Heart Failure

by Michael_Koger

Heart failure is a well-known infirmity which especially affects elderly individuals.

Heart failure occurs when there is a decrease in the ability of that organ to pump blood. It commonly occurs in clients who have had high blood pressure or coronary heart disease for several years. The heart may enlarge. The result is that fluid accumulates in the lungs, and this leads to difficulty breathing [1, 2].

These patients may sit up at night to alleviate the shortness of breath, and they may prop their heads with one or more pillows. Such a situation has the name “orthopnea,” and physicians often describe the severity of the illness by the number of pillows they use to obtain relief. These clients may have swelling of the feet and ankles, and this stems from the abnormal accumulation of fluid [1, 2].

Other names for this illness include congestive heart failure, cardiac failure, left-sided heart failure, and right-sided heart failure [1].

Occurrence of Cardiac Failure

Approximately 5.7 million Americans have this medical condition.  It is particularly common in the elderly, African-Americans, those with overweight or obesity, and people who have suffered an acute myocardial infarction.  It is one of the most common reasons for hospital admission of those who are at least 65 years old.  Moreover, it tends to take place in men more than women [1, 2].

As with most illnesses, there are many factors which may predispose a person to heart failure.  These include defects of the heart since birth, valvular disease, infection of that organ, and irregular cardiac rhythms.  Additionally, thyroid disease, diabetes mellitus, alcohol or substance use disorders, and cancer chemotherapy commonly lead to it [1, 2].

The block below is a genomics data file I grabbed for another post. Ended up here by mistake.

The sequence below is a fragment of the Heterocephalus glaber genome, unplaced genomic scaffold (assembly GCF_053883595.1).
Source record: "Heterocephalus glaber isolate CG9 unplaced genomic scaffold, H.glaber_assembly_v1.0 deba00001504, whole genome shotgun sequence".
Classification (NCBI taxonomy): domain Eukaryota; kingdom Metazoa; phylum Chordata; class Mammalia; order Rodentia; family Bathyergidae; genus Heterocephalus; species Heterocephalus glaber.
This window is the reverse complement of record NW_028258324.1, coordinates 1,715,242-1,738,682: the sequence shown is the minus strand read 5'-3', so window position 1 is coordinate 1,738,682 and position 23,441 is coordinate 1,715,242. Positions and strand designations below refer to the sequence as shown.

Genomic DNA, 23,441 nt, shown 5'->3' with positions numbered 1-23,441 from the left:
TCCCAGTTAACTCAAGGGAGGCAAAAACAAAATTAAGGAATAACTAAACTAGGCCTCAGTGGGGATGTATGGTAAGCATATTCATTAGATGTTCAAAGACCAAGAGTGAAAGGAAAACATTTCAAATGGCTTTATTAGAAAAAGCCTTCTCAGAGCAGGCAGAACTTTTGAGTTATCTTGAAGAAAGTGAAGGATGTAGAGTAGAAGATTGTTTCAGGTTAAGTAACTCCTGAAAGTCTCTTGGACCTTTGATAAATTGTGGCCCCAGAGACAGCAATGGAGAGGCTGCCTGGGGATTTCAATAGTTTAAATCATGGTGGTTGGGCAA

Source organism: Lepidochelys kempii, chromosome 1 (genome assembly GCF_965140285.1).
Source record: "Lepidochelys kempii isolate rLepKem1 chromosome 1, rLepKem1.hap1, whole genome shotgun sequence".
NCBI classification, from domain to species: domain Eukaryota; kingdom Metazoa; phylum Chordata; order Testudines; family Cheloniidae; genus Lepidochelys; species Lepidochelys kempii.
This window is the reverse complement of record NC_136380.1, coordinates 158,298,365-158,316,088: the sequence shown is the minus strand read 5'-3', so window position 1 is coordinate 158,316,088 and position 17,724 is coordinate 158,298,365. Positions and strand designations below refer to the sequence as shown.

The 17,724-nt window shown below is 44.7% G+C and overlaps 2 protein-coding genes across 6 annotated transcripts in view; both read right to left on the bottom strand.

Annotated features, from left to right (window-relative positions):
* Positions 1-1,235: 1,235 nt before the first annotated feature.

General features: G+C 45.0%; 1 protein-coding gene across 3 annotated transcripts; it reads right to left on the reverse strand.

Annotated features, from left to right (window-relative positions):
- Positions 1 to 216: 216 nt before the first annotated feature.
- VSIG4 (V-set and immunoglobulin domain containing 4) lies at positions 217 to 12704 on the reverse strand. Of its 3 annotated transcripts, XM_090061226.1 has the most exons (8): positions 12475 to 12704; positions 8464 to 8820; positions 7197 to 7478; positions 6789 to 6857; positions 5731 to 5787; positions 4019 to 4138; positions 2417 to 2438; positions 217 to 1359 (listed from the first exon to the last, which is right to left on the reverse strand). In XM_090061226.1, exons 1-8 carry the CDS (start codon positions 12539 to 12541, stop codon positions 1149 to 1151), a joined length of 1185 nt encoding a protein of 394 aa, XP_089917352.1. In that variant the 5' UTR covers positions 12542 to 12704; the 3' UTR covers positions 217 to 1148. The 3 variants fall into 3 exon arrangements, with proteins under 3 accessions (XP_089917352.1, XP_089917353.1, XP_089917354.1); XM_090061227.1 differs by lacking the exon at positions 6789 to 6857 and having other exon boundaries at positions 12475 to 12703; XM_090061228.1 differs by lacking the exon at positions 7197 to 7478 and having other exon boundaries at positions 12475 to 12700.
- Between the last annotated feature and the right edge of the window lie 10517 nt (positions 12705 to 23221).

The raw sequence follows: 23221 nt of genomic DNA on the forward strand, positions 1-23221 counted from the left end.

Nevertheless, the most common cause of heart failure is the presence of coronary heart disease [1, 2].

It is a debilitating infirmity which accounts for $30 billion in health care costs in the United States and the leading cause of yearly hospitalizations in that country [2].


Cardiac failure is a chronic medical condition which scientists have studied for decades and very likely centuries.  Knowledge of it and lifestyle change, however, can prevent or delay its occurrence.


  1. American Heart Association.  (2015).  What is heart failure?
  2. Okwuosa, I., Princewill, O., Nwabueze, C. et al.  (2016).  The ABCs of managing systolic heart failure:  Past, present, and future.  Cleveland Clinic Journal of Medicine, 83, 753-765.
  3. The photo shows a stethoscope and is reprinted with permission from the U.S. Centers for Disease Control and Prevention/Debora Cartagena.


The information contained in this article is for educational purposes only and should not be used for diagnosis or to guide treatment without the opinion of a health professional. Any reader who is concerned about his or her health should contact their physician for advice.

Updated: 11/23/2016, Michael_Koger
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